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Passages

for multipercussion duet
Level: Medium
Duration: 03:45
Personnel: 2 players
State Lists: Florida
Release Date: 2021
Product ID : TSPCD21-006
Price: $26.00
Item #: TSPCD21-006

Formats Available:


Description

With Passages, Alan Keown aims to develop the players’ communication skills. The whole piece is built around a single rhythmic motif, first presented in the opening phrase. This motif undergoes many variations, often exploring imitation, hocketing, and rhythmic manipulation. Communication is aided by a setup which faces the players towards each other. This duet is ideal recital or contest material for intermediate percussionists!

Passages ships as a professionally printed and bound score and includes individual parts in PDF format for printing or for tablet viewing.

Instrumentation

  • bongos (2) — shared
  • 2 congas (high and low)
  • 2 toms (high and low)
  • 2 semi-resonant metals (high and low)*
*i.e. brake drum or similar

Reviews

One of the more visually impressive feats a pair of percussionists can display is splitting their rhythms. We see it in marching bass drums, as well as in a handful of works by Aurél Holló, among others. With Alan Keown’s “Passages,” students can be introduced to this technique while learning a short and fun duet.

Keown uses a couple of compositional devices in this work. In the first portion, when the players are not playing in unison, they are imitating each other. This is done in such a way that a melody from the two metals is almost discernible through the drum-centric texture. Much of the rest of the work is focused on rhythmic interplay and splitting rhythms. This begins with eighth notes but then quickly, yet organically, advances to splitting sets of sixteenth notes. As a change of pace, Keown then inserts a short contrary section based in triplets, which begins in the spirit of Ravel’s “Bolero,” segues to trading sets of triplets, then ends with playing the gestures in unison. The last section utilizes only the duple rhythms of the beginning and is completely in unison.

In terms of drumming techniques, the work requires both players to agree on stickings. Throughout the middle section with the sixteenth-note interplay, Keown writes in a suggested sticking that almost entirely consists of paradiddles or alternating doubles. Along with the splits, seeing these doubles played consistently between the two players will be visually and audibly impressive.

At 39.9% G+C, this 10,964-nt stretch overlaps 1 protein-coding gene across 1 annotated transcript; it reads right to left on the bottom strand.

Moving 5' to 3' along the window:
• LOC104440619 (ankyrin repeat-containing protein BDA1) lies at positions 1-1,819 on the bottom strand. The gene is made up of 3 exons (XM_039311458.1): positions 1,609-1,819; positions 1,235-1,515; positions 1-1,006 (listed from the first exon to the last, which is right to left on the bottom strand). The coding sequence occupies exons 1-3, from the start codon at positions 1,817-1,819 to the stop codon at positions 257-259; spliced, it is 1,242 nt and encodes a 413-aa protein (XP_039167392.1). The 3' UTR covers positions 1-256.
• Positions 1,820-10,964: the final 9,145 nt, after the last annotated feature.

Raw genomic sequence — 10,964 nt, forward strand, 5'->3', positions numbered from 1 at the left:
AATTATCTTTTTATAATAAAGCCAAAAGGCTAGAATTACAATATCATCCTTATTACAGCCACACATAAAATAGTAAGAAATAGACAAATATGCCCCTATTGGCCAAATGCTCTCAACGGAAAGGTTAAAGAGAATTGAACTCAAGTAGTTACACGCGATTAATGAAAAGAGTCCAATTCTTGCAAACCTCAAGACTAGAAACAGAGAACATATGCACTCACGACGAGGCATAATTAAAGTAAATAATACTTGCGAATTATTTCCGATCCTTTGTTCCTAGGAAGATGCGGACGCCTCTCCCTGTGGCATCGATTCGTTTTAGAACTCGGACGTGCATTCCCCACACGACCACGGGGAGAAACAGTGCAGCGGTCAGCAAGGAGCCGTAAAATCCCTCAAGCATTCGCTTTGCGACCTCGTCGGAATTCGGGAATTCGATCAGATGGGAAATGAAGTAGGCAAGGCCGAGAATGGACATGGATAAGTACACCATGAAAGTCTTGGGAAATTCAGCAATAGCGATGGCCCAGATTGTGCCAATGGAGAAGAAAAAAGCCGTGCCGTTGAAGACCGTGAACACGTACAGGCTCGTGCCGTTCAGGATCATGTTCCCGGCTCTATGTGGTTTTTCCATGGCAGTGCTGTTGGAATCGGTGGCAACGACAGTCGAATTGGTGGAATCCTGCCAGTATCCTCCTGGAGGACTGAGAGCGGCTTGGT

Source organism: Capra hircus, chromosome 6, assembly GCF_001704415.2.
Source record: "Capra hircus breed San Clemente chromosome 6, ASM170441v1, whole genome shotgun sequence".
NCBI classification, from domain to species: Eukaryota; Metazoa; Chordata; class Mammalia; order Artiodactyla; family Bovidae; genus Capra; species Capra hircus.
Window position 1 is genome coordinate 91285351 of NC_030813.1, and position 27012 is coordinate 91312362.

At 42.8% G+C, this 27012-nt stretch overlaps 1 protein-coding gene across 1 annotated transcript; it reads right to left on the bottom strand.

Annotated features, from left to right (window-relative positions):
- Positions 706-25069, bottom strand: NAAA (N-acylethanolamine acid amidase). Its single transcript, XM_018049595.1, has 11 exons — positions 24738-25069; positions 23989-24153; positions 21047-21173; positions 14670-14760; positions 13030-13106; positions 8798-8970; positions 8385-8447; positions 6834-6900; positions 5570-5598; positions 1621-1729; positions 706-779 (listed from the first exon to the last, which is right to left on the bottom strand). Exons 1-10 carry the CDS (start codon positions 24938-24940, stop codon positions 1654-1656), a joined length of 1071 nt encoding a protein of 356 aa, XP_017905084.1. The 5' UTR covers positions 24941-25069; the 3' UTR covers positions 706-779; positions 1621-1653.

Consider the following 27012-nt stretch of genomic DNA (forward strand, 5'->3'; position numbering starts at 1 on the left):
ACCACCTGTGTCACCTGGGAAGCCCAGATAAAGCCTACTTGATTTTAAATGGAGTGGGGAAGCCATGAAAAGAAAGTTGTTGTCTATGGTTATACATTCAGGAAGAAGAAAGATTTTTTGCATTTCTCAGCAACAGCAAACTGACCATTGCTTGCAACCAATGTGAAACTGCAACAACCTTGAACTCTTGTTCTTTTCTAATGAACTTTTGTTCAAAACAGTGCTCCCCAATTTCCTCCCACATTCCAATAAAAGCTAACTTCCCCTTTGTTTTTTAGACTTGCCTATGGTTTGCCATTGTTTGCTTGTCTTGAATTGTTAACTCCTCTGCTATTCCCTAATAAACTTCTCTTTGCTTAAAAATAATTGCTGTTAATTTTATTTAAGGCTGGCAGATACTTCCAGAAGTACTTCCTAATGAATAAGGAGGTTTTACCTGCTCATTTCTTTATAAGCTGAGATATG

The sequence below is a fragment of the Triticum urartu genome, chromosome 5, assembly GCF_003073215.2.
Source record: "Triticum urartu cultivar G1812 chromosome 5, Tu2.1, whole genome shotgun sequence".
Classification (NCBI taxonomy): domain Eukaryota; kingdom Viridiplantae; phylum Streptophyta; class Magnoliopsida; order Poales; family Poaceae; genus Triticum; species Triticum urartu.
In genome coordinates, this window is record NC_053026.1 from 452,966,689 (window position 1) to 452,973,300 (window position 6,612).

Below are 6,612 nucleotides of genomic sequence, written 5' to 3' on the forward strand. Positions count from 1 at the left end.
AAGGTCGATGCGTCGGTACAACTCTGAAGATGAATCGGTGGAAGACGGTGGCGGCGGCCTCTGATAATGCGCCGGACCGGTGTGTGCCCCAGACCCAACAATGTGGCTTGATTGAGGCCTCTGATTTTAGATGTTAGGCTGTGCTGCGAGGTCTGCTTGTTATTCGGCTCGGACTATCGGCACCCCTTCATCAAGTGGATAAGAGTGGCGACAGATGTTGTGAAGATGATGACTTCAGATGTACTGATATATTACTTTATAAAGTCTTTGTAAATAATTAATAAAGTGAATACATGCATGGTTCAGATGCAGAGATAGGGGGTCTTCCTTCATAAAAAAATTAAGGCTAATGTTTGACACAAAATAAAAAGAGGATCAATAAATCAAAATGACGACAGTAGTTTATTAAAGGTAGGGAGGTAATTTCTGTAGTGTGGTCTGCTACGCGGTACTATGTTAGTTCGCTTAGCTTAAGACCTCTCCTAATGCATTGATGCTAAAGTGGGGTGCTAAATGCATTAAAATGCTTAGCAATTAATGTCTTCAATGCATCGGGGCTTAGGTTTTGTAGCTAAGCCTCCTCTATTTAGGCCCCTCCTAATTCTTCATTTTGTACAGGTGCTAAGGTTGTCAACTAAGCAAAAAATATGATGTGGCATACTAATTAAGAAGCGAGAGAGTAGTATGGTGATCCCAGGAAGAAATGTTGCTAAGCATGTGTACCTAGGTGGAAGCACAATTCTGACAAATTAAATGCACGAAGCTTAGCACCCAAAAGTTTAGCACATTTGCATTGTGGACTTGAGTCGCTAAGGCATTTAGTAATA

“Passages” is a fun piece that can introduce or strengthen young players’ ability to split rhythms as well as clean their double strokes. It is best suited for high-school students, although anyone who enjoys splitting pairs, sets, or any groupings of sixteenth notes will enjoy performing it.

—Kyle Cherwinski
Percussive Notes
Vol. 60, No. 2, April 2022

Description

With Passages, Alan Keown aims to develop the players’ communication skills. The whole piece is built around a single rhythmic motif, first presented in the opening phrase. This motif undergoes many variations, often exploring imitation, hocketing, and rhythmic manipulation. Communication is aided by a setup which faces the players towards each other. This duet is ideal recital or contest material for intermediate percussionists!

Passages ships as a professionally printed and bound score and includes individual parts in PDF format for printing or for tablet viewing.

Instrumentation

  • bongos (2) — shared
  • 2 congas (high and low)
  • 2 toms (high and low)
  • 2 semi-resonant metals (high and low)*
*i.e. brake drum or similar

Reviews

One of the more visually impressive feats a pair of percussionists can display is splitting their rhythms. We see it in marching bass drums, as well as in a handful of works by Aurél Holló, among others. With Alan Keown’s “Passages,” students can be introduced to this technique while learning a short and fun duet.

Keown uses a couple of compositional devices in this work. In the first portion, when the players are not playing in unison, they are imitating each other. This is done in such a way that a melody from the two metals is almost discernible through the drum-centric texture. Much of the rest of the work is focused on rhythmic interplay and splitting rhythms. This begins with eighth notes but then quickly, yet organically, advances to splitting sets of sixteenth notes. As a change of pace, Keown then inserts a short contrary section based in triplets, which begins in the spirit of Ravel’s “Bolero,” segues to trading sets of triplets, then ends with playing the gestures in unison. The last section utilizes only the duple rhythms of the beginning and is completely in unison.

In terms of drumming techniques, the work requires both players to agree on stickings. Throughout the middle section with the sixteenth-note interplay, Keown writes in a suggested sticking that almost entirely consists of paradiddles or alternating doubles. Along with the splits, seeing these doubles played consistently between the two players will be visually and audibly impressive.

“Passages” is a fun piece that can introduce or strengthen young players’ ability to split rhythms as well as clean their double strokes. It is best suited for high-school students, although anyone who enjoys splitting pairs, sets, or any groupings of sixteenth notes will enjoy performing it.

—Kyle Cherwinski
Percussive Notes
Vol. 60, No. 2, April 2022


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